COBBLE HILL — It started with a blue-eyed dog.
Soon after moving from Switzerland to Brooklyn, Sophie Gamand, a French photographer, wandered into the Cobble Hill Animal Clinic. She was hoping to find a subject for a photography class assignment.
While she was searching for a human model, her eye, and lens, caught a blue-eyed dog peeking around the corner with a troubled look that’s probably reserved for the vet’s office.
“He looked so out of place and worried,” she said.
She snapped a picture of him and started her journey into pet photography.
Gamand spent the year photographing animals and, in 2011, she started Striking Paws, a Cobble Hill photography studio, exploring the bond between human and dogs.
“There’s so much that can be said about the life that dogs have in the city,” she said. "This is almost an urban jungle for dogs."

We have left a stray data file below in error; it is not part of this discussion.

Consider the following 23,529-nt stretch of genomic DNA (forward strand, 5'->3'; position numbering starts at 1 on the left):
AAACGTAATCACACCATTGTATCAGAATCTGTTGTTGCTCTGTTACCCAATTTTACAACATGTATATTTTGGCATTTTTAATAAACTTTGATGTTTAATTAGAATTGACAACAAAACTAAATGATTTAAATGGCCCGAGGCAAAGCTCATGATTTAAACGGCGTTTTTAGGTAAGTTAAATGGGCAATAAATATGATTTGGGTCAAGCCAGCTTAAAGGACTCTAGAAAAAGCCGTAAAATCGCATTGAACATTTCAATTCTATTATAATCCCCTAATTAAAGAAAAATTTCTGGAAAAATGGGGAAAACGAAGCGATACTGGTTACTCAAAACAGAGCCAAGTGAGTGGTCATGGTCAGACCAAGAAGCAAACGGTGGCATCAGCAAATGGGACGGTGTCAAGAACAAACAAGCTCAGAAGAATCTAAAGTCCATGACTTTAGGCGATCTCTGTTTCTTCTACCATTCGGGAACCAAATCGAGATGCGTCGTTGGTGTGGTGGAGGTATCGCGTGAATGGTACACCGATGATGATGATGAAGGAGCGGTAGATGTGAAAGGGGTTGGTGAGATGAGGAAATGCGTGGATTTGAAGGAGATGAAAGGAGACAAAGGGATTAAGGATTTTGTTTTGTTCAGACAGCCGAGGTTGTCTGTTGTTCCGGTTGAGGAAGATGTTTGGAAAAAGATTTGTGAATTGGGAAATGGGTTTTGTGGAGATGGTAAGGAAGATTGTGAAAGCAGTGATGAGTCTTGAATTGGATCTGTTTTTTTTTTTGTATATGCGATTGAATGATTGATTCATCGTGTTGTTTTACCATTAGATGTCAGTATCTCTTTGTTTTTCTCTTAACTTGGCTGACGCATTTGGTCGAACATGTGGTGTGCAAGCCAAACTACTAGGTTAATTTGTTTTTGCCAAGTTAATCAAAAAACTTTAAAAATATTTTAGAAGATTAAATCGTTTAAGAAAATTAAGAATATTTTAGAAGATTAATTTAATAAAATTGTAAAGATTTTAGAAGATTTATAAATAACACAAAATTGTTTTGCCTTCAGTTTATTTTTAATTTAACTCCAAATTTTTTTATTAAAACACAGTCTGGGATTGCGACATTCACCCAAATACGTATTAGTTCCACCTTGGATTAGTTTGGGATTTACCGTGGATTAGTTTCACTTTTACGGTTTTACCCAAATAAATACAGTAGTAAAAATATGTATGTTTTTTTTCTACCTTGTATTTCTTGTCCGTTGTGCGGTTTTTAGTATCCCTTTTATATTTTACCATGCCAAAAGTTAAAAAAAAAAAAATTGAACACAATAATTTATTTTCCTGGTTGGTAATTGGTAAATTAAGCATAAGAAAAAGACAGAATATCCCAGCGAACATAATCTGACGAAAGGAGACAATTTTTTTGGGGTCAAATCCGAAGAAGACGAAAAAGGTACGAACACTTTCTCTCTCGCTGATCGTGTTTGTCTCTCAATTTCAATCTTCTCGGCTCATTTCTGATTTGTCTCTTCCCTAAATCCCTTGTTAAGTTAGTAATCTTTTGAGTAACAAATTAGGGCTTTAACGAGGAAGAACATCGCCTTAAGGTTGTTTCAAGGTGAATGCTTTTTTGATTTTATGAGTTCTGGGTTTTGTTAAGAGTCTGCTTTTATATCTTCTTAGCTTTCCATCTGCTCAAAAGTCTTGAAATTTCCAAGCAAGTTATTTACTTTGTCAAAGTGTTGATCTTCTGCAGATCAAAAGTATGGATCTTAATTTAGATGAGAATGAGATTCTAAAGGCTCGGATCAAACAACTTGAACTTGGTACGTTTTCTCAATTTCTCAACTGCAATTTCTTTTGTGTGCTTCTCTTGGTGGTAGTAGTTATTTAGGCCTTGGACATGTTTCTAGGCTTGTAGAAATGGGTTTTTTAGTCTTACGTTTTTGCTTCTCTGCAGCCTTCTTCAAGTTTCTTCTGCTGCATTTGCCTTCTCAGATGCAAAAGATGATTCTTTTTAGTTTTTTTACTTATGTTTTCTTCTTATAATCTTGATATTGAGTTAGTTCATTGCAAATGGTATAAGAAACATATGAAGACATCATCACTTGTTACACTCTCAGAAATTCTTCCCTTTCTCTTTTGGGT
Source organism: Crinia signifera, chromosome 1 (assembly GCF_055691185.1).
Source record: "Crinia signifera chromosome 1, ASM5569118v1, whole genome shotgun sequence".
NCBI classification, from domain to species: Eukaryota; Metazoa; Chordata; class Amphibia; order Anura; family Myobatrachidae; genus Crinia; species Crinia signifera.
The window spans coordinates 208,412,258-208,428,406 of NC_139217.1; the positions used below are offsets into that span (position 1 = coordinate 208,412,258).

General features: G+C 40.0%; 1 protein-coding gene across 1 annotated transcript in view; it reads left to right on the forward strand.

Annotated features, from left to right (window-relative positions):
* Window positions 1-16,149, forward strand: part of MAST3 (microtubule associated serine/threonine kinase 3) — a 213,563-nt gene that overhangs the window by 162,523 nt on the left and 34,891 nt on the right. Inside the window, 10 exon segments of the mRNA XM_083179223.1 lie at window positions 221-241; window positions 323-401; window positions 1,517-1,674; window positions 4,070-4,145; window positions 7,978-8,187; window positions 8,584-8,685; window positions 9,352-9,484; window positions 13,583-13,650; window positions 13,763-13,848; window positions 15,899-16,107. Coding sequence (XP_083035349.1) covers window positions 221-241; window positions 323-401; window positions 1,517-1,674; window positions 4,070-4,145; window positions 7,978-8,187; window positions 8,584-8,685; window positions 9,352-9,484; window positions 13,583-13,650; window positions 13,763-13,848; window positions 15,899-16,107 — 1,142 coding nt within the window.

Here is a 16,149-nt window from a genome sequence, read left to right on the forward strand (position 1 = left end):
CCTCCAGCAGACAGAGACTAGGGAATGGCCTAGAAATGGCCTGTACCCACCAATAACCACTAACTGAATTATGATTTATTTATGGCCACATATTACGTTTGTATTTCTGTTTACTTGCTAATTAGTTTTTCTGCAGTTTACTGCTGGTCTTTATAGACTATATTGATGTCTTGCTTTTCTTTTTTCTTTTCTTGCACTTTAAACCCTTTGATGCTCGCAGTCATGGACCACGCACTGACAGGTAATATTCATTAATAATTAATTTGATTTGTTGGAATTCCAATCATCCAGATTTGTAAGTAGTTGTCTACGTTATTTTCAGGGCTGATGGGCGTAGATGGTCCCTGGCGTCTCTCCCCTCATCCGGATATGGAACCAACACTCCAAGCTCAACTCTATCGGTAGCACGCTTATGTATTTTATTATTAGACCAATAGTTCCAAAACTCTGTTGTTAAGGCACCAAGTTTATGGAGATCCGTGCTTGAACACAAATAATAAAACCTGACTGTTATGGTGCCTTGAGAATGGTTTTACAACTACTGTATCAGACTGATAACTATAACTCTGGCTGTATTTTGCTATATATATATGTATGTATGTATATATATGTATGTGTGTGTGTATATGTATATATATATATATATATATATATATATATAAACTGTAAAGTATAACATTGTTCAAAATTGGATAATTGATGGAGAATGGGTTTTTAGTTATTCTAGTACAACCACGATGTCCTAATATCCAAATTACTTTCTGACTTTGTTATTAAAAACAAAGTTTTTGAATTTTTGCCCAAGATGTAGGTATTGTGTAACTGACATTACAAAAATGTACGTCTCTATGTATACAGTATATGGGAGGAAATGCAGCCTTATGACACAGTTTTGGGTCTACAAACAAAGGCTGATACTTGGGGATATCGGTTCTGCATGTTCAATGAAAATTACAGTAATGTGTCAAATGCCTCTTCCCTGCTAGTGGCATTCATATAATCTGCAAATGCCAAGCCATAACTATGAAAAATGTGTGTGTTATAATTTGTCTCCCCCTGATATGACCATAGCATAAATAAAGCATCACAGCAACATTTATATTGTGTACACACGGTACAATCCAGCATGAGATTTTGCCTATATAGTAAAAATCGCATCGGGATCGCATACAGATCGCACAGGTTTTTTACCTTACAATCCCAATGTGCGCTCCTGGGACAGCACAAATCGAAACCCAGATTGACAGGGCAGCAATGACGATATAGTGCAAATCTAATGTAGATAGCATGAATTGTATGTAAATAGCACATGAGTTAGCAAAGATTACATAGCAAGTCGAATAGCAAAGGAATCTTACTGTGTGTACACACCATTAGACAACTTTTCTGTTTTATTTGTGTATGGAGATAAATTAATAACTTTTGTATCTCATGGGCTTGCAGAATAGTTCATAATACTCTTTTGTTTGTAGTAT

Gamand has also worked with several rescue groups and animal shelters including the Sato Project, a nonprofit organization that’s dedicated to rescuing abandoned and abused animals from Puerto Rico.
While pet photography is a recent professional venture for Gamand, she’s been taking pictures of animals for almost her entire life.
At 10, she would often capture photos of her dogs and dress up her rabbit for studio shoots.
“Basically, I was doing bunny fashion photography,” she said.
Over the last three years, she’s worked with dozens of dogs and cats, learning a few tricks to getting her furry models to behave.
She avoids coddling the animals, but rather stays playful and assertive and, more often than not, they’ll listen.
Gamand said she even prefers working with unruly dogs that will fidget, yawn, bark or pant during photo shoots. Rambunctious pets are more creative subjects, she said.
“I really want the dog to feel like it’s playing,” said Gamand, adding that photo shoots often turn into a bonding session between pets and their owners.
For more information on Striking Paws, visit this website or email firstname.lastname@example.org.